|University Archives of Virginia Tech|
Known as the "father of VPI," John McLaren McBryde (1841-1923) served as president of Virginia Agricultural and Mechanical College from 1891-1907. He was the first president to have a relatively free hand in developing the academic program, selecting associates, formulating policies, and planning the physical plant of the College. Major accomplishments of his administration included establishing the position of Dean in 1903-04 to aid in administrative duties, reorganizing the curriculum and creating seven new four-year courses leading to Bachelor of Science degrees, introducing a program of graduate study in 1891, establishing a Graduate Department with its own Dean in 1907, and starting the summer school program in 1904. McBryde improved and expanded the physical plant. During his tenure, six buildings were renovated, and sixty-seven new buildings were constructed. The faculty increased from nine in 1891 to forty-eight in 1907, and enrollment rose from 135 students in 1891 to a peak of 728 in 1904-05. McBryde also was the first president to encourage student activities, as witnessed by the beginning of an athletic program and resumption of publication of the Gray Jacket, as well as the adoption of the school colors (Chicago maroon and burnt orange).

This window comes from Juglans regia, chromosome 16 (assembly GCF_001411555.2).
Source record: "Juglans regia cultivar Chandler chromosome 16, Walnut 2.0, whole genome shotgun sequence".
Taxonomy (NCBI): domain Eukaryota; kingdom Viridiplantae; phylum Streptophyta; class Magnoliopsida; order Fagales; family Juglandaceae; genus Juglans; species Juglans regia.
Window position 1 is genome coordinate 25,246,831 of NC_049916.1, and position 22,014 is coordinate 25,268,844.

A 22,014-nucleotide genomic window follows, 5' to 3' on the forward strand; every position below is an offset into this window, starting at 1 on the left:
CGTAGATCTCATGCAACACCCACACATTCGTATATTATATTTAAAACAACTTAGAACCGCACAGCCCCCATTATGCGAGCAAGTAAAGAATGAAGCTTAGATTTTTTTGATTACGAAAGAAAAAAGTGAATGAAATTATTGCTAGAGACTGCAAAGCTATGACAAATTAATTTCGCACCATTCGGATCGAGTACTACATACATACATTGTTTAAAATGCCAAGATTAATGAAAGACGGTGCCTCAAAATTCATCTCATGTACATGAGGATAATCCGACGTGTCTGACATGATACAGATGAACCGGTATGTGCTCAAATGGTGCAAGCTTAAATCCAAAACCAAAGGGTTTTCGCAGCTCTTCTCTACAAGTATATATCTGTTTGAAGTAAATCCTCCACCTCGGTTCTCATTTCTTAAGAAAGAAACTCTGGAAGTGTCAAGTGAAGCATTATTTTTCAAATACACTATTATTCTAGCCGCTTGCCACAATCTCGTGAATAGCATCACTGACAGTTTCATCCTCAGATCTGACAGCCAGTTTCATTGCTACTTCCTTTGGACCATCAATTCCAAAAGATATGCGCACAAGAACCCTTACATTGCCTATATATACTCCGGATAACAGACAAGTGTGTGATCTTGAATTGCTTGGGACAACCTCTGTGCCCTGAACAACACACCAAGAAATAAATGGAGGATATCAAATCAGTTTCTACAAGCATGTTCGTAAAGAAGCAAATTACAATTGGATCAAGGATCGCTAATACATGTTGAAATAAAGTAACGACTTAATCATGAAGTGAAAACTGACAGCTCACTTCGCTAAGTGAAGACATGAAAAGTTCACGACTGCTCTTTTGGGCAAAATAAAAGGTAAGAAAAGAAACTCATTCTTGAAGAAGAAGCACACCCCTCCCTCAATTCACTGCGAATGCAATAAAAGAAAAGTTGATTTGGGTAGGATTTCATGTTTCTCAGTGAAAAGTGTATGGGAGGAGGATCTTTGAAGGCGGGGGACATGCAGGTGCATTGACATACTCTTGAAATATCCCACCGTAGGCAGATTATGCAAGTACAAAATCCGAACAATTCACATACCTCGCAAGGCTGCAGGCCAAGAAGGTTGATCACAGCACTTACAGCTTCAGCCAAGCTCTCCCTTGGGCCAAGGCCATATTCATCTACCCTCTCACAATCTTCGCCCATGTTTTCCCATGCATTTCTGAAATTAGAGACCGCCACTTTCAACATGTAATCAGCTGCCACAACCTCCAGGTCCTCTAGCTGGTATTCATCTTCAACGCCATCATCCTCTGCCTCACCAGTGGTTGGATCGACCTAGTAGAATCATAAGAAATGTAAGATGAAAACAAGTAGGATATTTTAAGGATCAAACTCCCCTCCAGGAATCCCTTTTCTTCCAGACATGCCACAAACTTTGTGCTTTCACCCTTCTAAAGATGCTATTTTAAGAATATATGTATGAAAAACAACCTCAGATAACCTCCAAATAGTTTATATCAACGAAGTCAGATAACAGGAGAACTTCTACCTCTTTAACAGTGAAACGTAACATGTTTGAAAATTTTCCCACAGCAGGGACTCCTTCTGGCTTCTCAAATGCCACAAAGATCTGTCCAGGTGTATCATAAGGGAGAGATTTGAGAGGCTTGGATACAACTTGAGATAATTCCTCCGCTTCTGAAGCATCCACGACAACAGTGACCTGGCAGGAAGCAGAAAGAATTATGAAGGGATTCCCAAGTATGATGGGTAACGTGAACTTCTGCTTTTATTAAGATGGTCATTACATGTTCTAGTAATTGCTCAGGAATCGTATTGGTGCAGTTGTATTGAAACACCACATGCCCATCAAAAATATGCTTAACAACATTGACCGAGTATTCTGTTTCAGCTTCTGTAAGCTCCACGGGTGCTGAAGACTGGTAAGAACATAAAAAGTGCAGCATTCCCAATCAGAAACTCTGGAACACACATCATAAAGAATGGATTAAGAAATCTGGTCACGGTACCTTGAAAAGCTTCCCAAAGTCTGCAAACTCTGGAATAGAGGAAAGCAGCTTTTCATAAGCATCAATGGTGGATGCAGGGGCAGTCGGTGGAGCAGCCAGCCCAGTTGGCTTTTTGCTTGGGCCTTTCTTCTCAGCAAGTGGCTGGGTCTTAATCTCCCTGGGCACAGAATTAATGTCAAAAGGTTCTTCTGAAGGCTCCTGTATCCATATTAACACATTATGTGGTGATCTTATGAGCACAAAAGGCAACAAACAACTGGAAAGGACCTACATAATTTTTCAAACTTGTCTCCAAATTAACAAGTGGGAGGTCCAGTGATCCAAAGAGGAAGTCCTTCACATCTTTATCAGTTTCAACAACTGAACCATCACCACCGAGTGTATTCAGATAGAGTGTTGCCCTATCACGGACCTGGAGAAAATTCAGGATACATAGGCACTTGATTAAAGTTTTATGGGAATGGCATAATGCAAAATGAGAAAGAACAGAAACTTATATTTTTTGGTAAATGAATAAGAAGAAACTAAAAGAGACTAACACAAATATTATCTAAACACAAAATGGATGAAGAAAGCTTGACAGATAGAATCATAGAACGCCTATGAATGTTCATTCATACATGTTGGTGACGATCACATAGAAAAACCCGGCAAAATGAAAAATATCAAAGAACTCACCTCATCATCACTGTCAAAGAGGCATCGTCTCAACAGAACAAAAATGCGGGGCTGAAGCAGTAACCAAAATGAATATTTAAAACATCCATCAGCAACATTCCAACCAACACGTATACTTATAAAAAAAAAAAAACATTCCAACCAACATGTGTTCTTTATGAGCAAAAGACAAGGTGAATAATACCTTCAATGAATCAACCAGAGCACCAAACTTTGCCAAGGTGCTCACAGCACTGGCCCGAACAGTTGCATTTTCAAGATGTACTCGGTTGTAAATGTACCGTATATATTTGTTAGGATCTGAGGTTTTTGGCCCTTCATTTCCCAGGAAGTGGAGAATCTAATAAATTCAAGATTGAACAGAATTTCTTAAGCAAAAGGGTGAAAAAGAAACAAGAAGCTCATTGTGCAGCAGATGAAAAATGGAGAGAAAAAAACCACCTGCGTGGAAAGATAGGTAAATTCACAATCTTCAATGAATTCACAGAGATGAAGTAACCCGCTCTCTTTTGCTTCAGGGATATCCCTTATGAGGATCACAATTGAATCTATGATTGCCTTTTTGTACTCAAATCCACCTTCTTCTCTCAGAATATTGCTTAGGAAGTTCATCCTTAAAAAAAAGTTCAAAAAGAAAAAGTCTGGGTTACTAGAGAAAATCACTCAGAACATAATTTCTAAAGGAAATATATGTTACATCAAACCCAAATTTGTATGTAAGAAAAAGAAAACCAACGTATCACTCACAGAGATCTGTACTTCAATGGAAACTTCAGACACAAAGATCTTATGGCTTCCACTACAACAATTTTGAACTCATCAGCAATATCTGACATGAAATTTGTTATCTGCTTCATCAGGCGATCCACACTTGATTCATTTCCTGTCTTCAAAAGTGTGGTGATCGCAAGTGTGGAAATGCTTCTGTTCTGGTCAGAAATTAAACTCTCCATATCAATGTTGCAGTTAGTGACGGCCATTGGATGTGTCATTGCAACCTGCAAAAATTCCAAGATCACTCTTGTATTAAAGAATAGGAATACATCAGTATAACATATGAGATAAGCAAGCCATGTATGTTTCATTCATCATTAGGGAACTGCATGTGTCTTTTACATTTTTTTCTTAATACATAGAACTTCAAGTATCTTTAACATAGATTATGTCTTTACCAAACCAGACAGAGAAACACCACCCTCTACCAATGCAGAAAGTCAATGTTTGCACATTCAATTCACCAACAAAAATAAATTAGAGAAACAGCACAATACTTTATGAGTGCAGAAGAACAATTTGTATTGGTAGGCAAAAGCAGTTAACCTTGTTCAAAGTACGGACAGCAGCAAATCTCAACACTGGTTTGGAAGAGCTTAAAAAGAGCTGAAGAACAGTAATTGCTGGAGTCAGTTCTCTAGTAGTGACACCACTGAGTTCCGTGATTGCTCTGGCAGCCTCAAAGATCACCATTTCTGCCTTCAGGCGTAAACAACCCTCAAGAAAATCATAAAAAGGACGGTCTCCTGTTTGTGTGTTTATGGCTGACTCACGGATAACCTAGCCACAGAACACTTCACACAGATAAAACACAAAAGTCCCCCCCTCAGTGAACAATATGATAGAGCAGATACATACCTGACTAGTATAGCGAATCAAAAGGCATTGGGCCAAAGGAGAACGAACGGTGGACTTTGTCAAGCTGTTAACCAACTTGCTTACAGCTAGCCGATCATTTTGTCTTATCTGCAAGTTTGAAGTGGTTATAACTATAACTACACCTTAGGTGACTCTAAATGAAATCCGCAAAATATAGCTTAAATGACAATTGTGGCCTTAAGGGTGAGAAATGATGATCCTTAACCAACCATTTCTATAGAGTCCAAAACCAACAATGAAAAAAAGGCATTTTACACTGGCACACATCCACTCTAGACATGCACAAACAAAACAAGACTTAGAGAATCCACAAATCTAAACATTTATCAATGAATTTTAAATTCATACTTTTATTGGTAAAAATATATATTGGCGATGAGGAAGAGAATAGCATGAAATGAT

Hazing controversies plagued McBryde's administraton, but his handling of the early cases tended to enhance his prestige as well as strengthen the College's image.
Because of declining health, McBryde was granted a six months leave of absence for rest and recuperation from January to June, 1906. Durng this interval, the Board of Visitors appointed Ellison Smyth and Theodore Campbell to serve jointly as president of the Campus and designated the Rector, J. Thompson Brown, as official head of the College. McBryde returned to his duties as president, but his health did not improve, and he resigned effective 1 July 1907. McBryde was given the first title of "President Emeritus" and was granted the first of only three honorary degrees given in the history of the University. McBryde received the honorary Doctor of Science degree at the June 1907 graduation exercises.